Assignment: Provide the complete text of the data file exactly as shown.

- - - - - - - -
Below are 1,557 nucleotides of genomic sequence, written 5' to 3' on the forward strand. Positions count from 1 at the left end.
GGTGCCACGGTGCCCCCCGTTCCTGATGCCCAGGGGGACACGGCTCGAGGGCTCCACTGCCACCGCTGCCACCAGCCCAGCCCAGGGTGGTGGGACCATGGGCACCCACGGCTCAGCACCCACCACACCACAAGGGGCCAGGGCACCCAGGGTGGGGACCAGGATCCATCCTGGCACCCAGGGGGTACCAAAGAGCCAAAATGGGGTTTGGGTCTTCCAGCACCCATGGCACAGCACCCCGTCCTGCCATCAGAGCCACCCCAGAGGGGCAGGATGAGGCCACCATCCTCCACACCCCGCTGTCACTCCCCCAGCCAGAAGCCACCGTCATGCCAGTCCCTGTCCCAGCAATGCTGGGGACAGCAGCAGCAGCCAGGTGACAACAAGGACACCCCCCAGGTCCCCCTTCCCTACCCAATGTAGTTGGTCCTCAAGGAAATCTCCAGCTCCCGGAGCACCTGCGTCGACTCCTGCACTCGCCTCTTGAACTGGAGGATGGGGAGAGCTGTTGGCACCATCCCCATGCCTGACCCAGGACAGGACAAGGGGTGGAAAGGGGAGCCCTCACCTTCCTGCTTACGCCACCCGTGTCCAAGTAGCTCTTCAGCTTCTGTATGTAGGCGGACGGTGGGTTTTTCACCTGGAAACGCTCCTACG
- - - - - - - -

Below are 1,557 nucleotides of genomic sequence, written 5' to 3' on the forward strand. Positions count from 1 at the left end.
GGTGCCACGGTGCCCCCCGTTCCTGATGCCCAGGGGGACACGGCTCGAGGGCTCCACTGCCACCGCTGCCACCAGCCCAGCCCAGGGTGGTGGGACCATGGGCACCCACGGCTCAGCACCCACCACACCACAAGGGGCCAGGGCACCCAGGGTGGGGACCAGGATCCATCCTGGCACCCAGGGGGTACCAAAGAGCCAAAATGGGGTTTGGGTCTTCCAGCACCCATGGCACAGCACCCCGTCCTGCCATCAGAGCCACCCCAGAGGGGCAGGATGAGGCCACCATCCTCCACACCCCGCTGTCACTCCCCCAGCCAGAAGCCACCGTCATGCCAGTCCCTGTCCCAGCAATGCTGGGGACAGCAGCAGCAGCCAGGTGACAACAAGGACACCCCCCAGGTCCCCCTTCCCTACCCAATGTAGTTGGTCCTCAAGGAAATCTCCAGCTCCCGGAGCACCTGCGTCGACTCCTGCACTCGCCTCTTGAACTGGAGGATGGGGAGAGCTGTTGGCACCATCCCCATGCCTGACCCAGGACAGGACAAGGGGTGGAAAGGGGAGCCCTCACCTTCCTGCTTACGCCACCCGTGTCCAAGTAGCTCTTCAGCTTCTGTATGTAGGCGGACGGTGGGTTTTTCACCTGGAAACGCTCCTACG